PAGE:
I got to talk to Sunil after the play — we had talked when they were here last time with Five Point Someone, and then they came again with And Now For Something Completely Different (but unfortunately, I was away at the time). They are coming back to Bangalore on 25th Dec with another play, and I hope to see them again!

Some more reviews of ART: The Hindu Dinesh (He has a picture of the set also)

Aside: If the text was too much for you, and you share my interest in Web 2.0 and the rest of the random things on the internet, you might like this video:

Aside-2: If you ever get sick of computers, see here for some alternate uses.

MahadevBhai

Went to see Mahadevbhai, performed by Working Title productions Mumbai at Chowdiah today as a part of Bengalooru Habba. Mahadevbhai is the story of the freedom struggle told through the eyes of Gandhi’s aide Mahadevbhai Desai. A solo performance by Jaimini Pathak (who had directed a play I saw sometime back “Thukra’s Dream”) who is shown as a budding actor, with a link to Mahadevbhai through his granduncle, and who discovers him and Gandhi through conversations with his grandfather.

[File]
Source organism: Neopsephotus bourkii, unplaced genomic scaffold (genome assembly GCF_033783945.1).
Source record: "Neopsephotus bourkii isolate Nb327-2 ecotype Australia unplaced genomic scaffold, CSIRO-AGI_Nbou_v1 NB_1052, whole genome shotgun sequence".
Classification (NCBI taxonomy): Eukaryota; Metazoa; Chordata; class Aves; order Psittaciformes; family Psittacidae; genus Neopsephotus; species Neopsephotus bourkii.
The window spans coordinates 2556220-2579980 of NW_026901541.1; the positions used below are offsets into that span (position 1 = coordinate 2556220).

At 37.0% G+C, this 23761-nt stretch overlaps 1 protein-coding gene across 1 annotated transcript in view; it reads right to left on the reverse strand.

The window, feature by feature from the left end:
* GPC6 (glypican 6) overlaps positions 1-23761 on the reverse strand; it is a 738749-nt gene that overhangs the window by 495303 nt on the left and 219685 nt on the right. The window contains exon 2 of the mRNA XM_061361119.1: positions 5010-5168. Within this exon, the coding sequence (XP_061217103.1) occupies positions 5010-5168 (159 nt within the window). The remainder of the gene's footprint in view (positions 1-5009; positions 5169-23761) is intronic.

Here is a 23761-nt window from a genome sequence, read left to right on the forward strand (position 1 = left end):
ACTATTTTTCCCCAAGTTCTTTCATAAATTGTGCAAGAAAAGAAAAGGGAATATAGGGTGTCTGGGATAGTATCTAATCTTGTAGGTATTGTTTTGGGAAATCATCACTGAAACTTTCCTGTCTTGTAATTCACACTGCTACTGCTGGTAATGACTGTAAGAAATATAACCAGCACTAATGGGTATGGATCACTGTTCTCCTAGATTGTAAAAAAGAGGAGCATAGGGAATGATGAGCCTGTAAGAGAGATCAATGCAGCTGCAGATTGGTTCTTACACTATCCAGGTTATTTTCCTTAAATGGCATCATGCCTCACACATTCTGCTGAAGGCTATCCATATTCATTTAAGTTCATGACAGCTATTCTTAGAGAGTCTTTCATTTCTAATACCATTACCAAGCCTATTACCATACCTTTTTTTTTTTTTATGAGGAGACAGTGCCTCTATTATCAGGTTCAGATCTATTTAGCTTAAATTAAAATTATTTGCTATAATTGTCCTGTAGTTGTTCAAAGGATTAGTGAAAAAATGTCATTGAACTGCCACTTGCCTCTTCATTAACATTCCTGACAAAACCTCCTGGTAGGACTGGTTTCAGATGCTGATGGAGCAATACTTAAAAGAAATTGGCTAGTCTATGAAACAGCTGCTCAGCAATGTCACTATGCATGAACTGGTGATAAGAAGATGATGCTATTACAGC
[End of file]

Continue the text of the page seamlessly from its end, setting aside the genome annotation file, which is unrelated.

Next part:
The play was quite educative since it refreshed quite a few history lessons I had forgotten — the Champaran and Bardoli satyagraha, the Dandi march and the agitation against the Rowlatt Act (on the same lines as MISA and POTA). However, more than the history lesson, it was the human character it gave to the leaders of our freedom struggle is what I liked. Gandhi is not a chapter in History, but a living person delivering speeches, writing letters and fasting unto death for Hindu Muslim unity. Similarly for Mahadevbhai, a scholar in his own right, who is dedicated to Gandhiji as Hanuman was to Ram, his personal aide and secretary, who maintained one of the most detailed accounts of the freedom struggle in his 27-volume personal diary (I would like to read that sometime!).